Maryborough woman Joan Massingham is stepping aside after 50 years at the forefront of disability activism in the Wide Bay area, urging members of the local community to pick up the baton and drive forward change.
“My son Greg has worked at Endeavour Foundation Industries in Maryborough for 37 years. This has been worth more than a pot of gold to me,” Joan said.
With the National Disability Insurance Scheme (NDIS) set to give local people with a disability the opportunities they need and deserve, Joan said that while Endeavour Foundation runs in her ‘blood’, it’s time for her to step aside and encourage others to share their expertise and their passion.
“Back in 1964, myself, husband and three children attended the official opening of “Caringa” the first special school started by the Qld. Sub-Normal Children’s Welfare Association here in Maryborough. This association was only about twelve years old, and started by a group of mothers in Brisbane, giving their ‘special’ children a chance for a normal life. The name change to Endeavour Foundation came about 35 years later.
“Back in 1968 my Down Syndrome son, Gregory, started school here with a most wonderful school teacher, named Mrs. Lawson and a Mrs. Joan Miller was her assistant. There were at least 20 children at this school - these were happy years for the children, and we as parents were called upon to raise funds to help pay for the building and the teacher’s wages, etc.
“For years we collected rags, bottles, newspapers and clothing, from all over Maryborough. We ran Balls, Art Union Raffles, Telethons, Fetes, Bi- weekly pub raffles, Baby Shows and Miss Toddler and Teen Shows. We worked hard to earn each dollar.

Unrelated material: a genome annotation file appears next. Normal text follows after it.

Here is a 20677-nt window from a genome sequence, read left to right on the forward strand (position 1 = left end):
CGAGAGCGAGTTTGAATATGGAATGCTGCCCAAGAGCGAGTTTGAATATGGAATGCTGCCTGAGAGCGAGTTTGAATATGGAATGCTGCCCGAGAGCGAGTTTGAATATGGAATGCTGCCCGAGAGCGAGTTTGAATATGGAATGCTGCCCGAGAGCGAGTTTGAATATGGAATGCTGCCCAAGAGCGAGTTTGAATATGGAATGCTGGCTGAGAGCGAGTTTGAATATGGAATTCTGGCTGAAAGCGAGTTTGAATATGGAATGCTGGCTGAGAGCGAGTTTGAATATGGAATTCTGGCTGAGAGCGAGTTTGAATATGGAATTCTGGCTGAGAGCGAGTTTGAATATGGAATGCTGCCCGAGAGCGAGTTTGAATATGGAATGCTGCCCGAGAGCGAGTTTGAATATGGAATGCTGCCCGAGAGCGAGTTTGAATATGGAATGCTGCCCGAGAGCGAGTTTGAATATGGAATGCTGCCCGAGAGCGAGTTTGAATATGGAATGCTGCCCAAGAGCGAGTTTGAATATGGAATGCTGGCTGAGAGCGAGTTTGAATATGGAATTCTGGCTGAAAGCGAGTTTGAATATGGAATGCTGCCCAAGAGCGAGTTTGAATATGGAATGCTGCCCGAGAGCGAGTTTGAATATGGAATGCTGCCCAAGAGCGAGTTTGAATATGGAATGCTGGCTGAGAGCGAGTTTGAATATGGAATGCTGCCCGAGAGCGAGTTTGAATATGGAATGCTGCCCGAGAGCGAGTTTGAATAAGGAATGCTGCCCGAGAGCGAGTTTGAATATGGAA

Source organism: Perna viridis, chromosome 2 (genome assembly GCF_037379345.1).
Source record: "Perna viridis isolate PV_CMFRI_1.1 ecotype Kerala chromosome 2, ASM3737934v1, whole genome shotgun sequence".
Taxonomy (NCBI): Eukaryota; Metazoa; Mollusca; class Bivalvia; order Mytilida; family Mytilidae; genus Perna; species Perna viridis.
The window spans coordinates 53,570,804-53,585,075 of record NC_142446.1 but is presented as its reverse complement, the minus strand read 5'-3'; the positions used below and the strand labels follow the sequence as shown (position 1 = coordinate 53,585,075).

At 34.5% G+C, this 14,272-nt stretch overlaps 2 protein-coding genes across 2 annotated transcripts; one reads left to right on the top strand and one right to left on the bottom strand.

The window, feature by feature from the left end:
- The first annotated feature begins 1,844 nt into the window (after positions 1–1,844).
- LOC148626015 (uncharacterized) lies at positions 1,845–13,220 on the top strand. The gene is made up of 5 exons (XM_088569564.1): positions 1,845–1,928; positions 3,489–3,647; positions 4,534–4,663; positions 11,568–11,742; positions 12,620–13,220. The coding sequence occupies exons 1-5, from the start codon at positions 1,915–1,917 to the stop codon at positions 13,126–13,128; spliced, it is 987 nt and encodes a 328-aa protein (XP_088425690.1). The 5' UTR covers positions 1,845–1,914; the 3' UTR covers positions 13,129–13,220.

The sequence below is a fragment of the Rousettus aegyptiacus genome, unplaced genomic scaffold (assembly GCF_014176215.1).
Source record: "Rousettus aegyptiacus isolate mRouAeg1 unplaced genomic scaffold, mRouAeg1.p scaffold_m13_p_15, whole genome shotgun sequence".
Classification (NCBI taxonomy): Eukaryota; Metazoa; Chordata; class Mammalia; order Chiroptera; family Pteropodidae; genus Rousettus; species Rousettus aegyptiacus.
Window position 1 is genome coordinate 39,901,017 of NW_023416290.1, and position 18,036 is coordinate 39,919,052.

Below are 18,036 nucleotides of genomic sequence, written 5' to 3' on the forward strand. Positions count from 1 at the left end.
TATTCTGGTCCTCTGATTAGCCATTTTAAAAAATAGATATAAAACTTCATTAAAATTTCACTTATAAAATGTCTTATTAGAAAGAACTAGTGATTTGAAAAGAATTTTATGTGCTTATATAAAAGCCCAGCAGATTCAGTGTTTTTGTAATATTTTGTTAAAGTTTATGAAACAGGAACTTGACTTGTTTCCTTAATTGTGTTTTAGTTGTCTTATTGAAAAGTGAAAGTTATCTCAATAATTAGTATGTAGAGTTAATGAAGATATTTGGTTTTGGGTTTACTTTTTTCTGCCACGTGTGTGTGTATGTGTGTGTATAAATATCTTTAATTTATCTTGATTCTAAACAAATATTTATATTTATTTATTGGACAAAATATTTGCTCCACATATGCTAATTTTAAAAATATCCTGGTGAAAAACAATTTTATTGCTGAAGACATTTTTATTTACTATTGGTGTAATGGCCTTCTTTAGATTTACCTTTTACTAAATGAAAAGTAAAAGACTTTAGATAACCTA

“After about 15 years, the older school children were leaving school, with nowhere to go! The decision was made to build a workshop for them to transfer across to, and with the wonderful help from volunteers of the Jaycee Men’s Service Club, enough money was raised to build the first level of the building, quickly followed by the second floor downstairs.
“Work began with cutting rags, making crab-pots, crushing bottles, weighing potatoes and onions, and packing newspapers into a bale. After a few short years, the third and fourth section of flooring was added, making the Endeavour Foundation Industries facility into what it is today.”
Endeavour Foundation Chief Executive Andrew Donne said that Joan is a true champion for people with a disability.
“Joan leaves behind a legacy of advocacy, having dedicated her life to the continual improvement of services in the Maryborough region, for not only her son Gregory but many local people with a disability and their families. Joan’s passion and dedication has been extraordinary, and we offer her our sincere thanks.
Having committed her life to improving opportunities for people with a disability – and been a volunteer supporter of Endeavour Foundation for 50 years – Joan hopes that the 2018 roll-out of the NDIS will be a game changer for local people.